Project HOPE Names Volunteer of the Year, Honors Exceptional Medical Volunteers at Ceremony Marking National Volunteer Week
Project HOPE kicked off National Volunteer Week by presenting its second annual Volunteer of the Year awards in a ceremony at its Millwood, VA headquarters.
Project HOPE, a global health education and humanitarian assistance organization, kicked off National Volunteer Week a couple of days early today by presenting its second annual Volunteer of the Year awards in a special ceremony at its Millwood, Virginia headquarters. Dr. Alan Jamison, a pediatrician from Morristown, TN and long-time Project HOPE volunteer, was awarded a gold medal as 2013 Volunteer of the Year for his exceptional work at Project HOPE program sites in Mozambique, Ghana and Benin treating hundreds of underserved patients and volunteering tirelessly to educate local hospital and clinical staff.
Project HOPE recognizes its top three volunteers from the previous calendar year each April during National Volunteer Week with gold, silver and bronze Volunteer of the Year awards. Five nominees for the awards were chosen from a pool of 420 individuals who volunteered 8,332 days for Project HOPE in 25 countries in 2013. They were nominated for their remarkable performances, which were considered above and beyond the baseline of excellence. The winners were then elected by Project HOPE staff, alumni and more than 850 supporters who had visited Project HOPE’s website to vote.
“As one can imagine, it is very difficult to narrow down a field of 420 outstanding volunteers to just three winners,” said John P. Howe, III, M.D., President and CEO of Project HOPE. “The 2013 Volunteer of the Year winners have truly demonstrated an exceptional willingness to serve people in need all over the world, and we are so grateful to them for that.”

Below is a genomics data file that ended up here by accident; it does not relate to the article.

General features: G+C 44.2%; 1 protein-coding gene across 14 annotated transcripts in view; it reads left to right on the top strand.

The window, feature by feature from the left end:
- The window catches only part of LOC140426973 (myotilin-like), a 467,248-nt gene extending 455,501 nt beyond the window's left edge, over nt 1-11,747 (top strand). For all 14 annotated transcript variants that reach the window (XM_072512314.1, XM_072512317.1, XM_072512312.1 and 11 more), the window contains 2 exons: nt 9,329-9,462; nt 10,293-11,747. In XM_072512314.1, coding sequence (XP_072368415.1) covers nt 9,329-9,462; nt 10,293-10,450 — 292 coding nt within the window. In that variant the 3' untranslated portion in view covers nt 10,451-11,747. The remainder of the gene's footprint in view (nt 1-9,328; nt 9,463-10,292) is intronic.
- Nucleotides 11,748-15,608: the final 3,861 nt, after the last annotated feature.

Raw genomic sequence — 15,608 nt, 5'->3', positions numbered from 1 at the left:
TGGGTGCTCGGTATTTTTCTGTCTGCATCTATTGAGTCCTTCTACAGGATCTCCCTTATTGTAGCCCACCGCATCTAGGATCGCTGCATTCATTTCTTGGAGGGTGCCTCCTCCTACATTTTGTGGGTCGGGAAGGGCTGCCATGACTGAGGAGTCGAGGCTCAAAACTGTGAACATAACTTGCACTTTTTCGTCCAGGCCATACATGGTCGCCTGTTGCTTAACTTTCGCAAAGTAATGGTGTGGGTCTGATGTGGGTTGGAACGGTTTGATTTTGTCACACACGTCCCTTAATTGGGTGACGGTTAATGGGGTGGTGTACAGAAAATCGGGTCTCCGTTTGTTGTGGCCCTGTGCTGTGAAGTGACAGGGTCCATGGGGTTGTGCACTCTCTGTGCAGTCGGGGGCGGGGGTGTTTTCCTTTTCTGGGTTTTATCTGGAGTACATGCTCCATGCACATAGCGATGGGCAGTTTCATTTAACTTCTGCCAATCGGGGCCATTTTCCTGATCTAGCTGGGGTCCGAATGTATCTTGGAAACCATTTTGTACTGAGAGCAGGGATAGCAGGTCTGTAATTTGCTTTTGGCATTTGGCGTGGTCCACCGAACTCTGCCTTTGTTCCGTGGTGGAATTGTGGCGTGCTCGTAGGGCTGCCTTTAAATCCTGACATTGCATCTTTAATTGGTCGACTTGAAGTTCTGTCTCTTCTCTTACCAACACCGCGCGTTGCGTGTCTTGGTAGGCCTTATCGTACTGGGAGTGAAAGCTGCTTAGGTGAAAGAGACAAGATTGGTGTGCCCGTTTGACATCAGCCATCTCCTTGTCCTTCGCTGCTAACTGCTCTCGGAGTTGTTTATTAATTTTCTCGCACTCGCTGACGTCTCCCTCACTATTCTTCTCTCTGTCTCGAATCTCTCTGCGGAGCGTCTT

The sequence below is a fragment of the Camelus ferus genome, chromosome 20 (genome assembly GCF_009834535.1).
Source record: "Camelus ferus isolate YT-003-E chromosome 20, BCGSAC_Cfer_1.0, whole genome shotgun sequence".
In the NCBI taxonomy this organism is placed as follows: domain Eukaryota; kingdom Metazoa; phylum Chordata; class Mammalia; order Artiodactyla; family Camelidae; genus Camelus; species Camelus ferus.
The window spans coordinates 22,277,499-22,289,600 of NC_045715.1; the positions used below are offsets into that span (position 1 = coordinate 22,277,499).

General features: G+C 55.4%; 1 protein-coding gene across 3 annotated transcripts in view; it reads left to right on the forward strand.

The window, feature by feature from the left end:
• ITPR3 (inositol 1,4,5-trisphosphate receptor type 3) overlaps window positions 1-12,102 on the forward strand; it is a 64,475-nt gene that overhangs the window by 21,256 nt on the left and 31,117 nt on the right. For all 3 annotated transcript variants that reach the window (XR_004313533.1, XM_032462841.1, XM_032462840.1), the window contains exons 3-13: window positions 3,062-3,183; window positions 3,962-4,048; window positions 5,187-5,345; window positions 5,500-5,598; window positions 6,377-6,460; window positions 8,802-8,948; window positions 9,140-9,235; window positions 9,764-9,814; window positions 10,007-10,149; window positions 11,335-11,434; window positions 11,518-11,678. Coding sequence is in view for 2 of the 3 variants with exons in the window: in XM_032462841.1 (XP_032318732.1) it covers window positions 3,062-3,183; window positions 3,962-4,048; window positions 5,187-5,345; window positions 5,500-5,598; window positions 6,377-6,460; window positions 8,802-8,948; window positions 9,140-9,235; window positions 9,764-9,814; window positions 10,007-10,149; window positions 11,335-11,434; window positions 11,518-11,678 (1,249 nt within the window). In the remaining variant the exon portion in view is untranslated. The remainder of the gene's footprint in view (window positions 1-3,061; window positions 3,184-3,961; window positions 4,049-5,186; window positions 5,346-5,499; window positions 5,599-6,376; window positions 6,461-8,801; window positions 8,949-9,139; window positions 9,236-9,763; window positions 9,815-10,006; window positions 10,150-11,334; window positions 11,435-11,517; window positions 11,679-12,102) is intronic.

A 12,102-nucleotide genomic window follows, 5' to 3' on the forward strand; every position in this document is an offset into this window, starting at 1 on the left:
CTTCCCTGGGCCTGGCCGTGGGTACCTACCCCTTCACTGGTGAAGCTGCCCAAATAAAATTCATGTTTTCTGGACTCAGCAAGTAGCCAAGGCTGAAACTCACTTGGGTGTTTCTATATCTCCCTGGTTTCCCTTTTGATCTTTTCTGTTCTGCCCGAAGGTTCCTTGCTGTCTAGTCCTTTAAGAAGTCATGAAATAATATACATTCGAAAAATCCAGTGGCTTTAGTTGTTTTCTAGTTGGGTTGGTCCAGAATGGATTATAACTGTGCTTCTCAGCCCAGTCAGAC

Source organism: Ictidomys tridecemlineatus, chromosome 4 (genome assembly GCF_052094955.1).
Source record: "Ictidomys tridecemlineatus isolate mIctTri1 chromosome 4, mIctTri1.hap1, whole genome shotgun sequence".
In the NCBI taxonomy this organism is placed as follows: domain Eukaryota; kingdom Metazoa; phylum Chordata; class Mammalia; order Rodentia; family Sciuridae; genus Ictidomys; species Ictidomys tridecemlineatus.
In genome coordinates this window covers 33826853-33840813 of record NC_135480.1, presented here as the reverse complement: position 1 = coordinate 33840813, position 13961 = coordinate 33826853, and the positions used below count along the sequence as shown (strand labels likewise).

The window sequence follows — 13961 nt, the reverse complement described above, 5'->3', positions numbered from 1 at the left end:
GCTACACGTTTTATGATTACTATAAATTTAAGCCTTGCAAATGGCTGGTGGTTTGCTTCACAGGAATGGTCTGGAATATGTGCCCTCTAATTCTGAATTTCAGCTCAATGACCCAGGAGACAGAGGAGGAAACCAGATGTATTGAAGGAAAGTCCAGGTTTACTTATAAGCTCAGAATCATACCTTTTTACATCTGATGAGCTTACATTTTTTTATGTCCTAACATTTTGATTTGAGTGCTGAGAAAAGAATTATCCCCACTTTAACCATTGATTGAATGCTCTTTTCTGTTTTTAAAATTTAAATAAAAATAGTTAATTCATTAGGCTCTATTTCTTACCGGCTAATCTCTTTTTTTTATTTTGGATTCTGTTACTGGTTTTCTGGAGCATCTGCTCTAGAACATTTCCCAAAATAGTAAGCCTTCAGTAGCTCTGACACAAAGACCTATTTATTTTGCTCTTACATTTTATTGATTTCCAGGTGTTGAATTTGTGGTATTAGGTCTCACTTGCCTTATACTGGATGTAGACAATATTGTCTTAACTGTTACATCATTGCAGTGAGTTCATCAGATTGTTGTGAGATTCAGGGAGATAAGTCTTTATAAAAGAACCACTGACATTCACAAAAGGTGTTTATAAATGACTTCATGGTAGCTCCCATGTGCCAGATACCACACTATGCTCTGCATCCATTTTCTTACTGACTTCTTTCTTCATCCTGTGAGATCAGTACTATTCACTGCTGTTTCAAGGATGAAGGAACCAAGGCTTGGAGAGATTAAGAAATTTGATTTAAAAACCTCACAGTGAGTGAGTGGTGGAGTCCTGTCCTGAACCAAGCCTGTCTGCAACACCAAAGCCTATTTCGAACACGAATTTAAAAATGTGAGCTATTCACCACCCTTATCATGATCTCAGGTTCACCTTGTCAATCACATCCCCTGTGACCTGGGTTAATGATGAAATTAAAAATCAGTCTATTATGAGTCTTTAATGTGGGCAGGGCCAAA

Dr. Alan Jamison earned the top award for the six weeks he spent volunteering with HOPE in Africa during the fall of 2013. “My greatest joy is providing clinical care for children,” said Dr. Jamison. “However, as I mature in experience on humanitarian missions, I have come to realize the true sustainability in my work resides in training the trainer and imparting the spirit of selfless giving to others.”
The silver volunteer of the year medal was presented to Carma Erickson-Hurt, RN, a hospice and palliative care nurse from North Bend, OR for her work with Project HOPE in Japan creating a disaster management training program and the Philippines supplementing care at a hospital devastated by Typhoon Haiyan. The bronze medal went to Rose Wilson, RN, a nurse from Melbourne, Australia who volunteered in Samoa, Tonga, Kiribati and the Marshall and Solomon Islands providing health screenings and nursing education.
Project HOPE also honored Leah Bardfield, PhD today as its first-ever Global Corporate Volunteer of the Year. Project HOPE is pleased to partner with Pfizer’s Global Health Fellowship program, the company’s skills based volunteer program that pairs Pfizer colleagues with leading international health organizations on short term assignments to strengthen health service delivery in underserved populations. Dr. Bardfield, who holds a PhD in pharmacology, is a Senior Oncology Specialty Consultant for Pfizer in Chicago. She performed exceptionally during a three-month fellowship at Project HOPE’s Shanghai, China office, where she helped edit 12 medical, peer-reviewed articles and assisted with HOPE’s senior care program in Shanghai’s Tangqiao Community.
About Project HOPE
Founded in 1958, Project HOPE (Health Opportunities for People Everywhere) is dedicated to providing lasting solutions to health problems with the mission of helping people to help themselves. Identifiable to many by the SS HOPE, the world’s first peacetime hospital ship, Project HOPE now provides medical training and health education, as well as conducts humanitarian assistance programs in more than 35 countries. http://www.projecthope.org Follow us on Twitter: @projecthopeorg